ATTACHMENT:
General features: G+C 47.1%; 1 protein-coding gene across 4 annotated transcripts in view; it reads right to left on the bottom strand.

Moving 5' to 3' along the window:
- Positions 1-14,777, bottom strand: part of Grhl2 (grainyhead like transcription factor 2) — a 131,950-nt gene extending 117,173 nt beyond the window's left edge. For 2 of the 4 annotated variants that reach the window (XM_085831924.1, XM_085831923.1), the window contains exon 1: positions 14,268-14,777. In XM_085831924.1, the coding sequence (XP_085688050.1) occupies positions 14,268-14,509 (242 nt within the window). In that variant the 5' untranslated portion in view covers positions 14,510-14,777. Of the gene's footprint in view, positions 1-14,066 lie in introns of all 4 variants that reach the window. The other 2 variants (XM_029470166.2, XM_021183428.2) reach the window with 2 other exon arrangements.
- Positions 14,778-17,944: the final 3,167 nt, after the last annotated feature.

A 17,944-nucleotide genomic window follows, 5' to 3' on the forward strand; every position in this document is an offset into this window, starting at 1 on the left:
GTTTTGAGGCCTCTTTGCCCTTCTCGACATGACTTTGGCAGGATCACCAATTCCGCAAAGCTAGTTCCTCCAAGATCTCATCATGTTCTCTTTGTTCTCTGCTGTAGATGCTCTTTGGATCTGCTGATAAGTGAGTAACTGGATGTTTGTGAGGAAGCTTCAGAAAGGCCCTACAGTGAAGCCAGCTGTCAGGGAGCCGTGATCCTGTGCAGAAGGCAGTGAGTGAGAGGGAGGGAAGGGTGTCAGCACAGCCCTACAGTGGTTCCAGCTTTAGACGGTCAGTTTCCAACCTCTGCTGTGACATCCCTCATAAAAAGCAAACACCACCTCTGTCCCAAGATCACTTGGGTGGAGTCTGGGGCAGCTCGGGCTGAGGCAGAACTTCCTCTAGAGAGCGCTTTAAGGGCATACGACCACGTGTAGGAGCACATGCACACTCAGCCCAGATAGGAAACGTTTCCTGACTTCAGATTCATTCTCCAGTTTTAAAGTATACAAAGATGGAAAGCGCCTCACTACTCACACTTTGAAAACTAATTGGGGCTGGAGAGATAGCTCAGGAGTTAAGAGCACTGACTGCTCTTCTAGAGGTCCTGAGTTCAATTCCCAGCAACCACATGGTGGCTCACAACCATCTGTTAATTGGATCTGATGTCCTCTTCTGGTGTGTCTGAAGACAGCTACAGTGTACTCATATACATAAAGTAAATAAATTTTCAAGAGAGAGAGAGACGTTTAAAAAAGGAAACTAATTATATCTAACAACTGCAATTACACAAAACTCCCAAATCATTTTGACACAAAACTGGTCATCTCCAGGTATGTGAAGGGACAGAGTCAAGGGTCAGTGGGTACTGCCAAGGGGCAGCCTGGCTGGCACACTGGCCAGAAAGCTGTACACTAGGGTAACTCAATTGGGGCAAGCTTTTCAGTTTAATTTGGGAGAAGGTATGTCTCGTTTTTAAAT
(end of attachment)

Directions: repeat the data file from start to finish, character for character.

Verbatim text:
General features: G+C 47.1%; 1 protein-coding gene across 4 annotated transcripts in view; it reads right to left on the bottom strand.

Moving 5' to 3' along the window:
- Positions 1-14,777, bottom strand: part of Grhl2 (grainyhead like transcription factor 2) — a 131,950-nt gene extending 117,173 nt beyond the window's left edge. For 2 of the 4 annotated variants that reach the window (XM_085831924.1, XM_085831923.1), the window contains exon 1: positions 14,268-14,777. In XM_085831924.1, the coding sequence (XP_085688050.1) occupies positions 14,268-14,509 (242 nt within the window). In that variant the 5' untranslated portion in view covers positions 14,510-14,777. Of the gene's footprint in view, positions 1-14,066 lie in introns of all 4 variants that reach the window. The other 2 variants (XM_029470166.2, XM_021183428.2) reach the window with 2 other exon arrangements.
- Positions 14,778-17,944: the final 3,167 nt, after the last annotated feature.

A 17,944-nucleotide genomic window follows, 5' to 3' on the forward strand; every position in this document is an offset into this window, starting at 1 on the left:
GTTTTGAGGCCTCTTTGCCCTTCTCGACATGACTTTGGCAGGATCACCAATTCCGCAAAGCTAGTTCCTCCAAGATCTCATCATGTTCTCTTTGTTCTCTGCTGTAGATGCTCTTTGGATCTGCTGATAAGTGAGTAACTGGATGTTTGTGAGGAAGCTTCAGAAAGGCCCTACAGTGAAGCCAGCTGTCAGGGAGCCGTGATCCTGTGCAGAAGGCAGTGAGTGAGAGGGAGGGAAGGGTGTCAGCACAGCCCTACAGTGGTTCCAGCTTTAGACGGTCAGTTTCCAACCTCTGCTGTGACATCCCTCATAAAAAGCAAACACCACCTCTGTCCCAAGATCACTTGGGTGGAGTCTGGGGCAGCTCGGGCTGAGGCAGAACTTCCTCTAGAGAGCGCTTTAAGGGCATACGACCACGTGTAGGAGCACATGCACACTCAGCCCAGATAGGAAACGTTTCCTGACTTCAGATTCATTCTCCAGTTTTAAAGTATACAAAGATGGAAAGCGCCTCACTACTCACACTTTGAAAACTAATTGGGGCTGGAGAGATAGCTCAGGAGTTAAGAGCACTGACTGCTCTTCTAGAGGTCCTGAGTTCAATTCCCAGCAACCACATGGTGGCTCACAACCATCTGTTAATTGGATCTGATGTCCTCTTCTGGTGTGTCTGAAGACAGCTACAGTGTACTCATATACATAAAGTAAATAAATTTTCAAGAGAGAGAGAGACGTTTAAAAAAGGAAACTAATTATATCTAACAACTGCAATTACACAAAACTCCCAAATCATTTTGACACAAAACTGGTCATCTCCAGGTATGTGAAGGGACAGAGTCAAGGGTCAGTGGGTACTGCCAAGGGGCAGCCTGGCTGGCACACTGGCCAGAAAGCTGTACACTAGGGTAACTCAATTGGGGCAAGCTTTTCAGTTTAATTTGGGAGAAGGTATGTCTCGTTTTTAAAT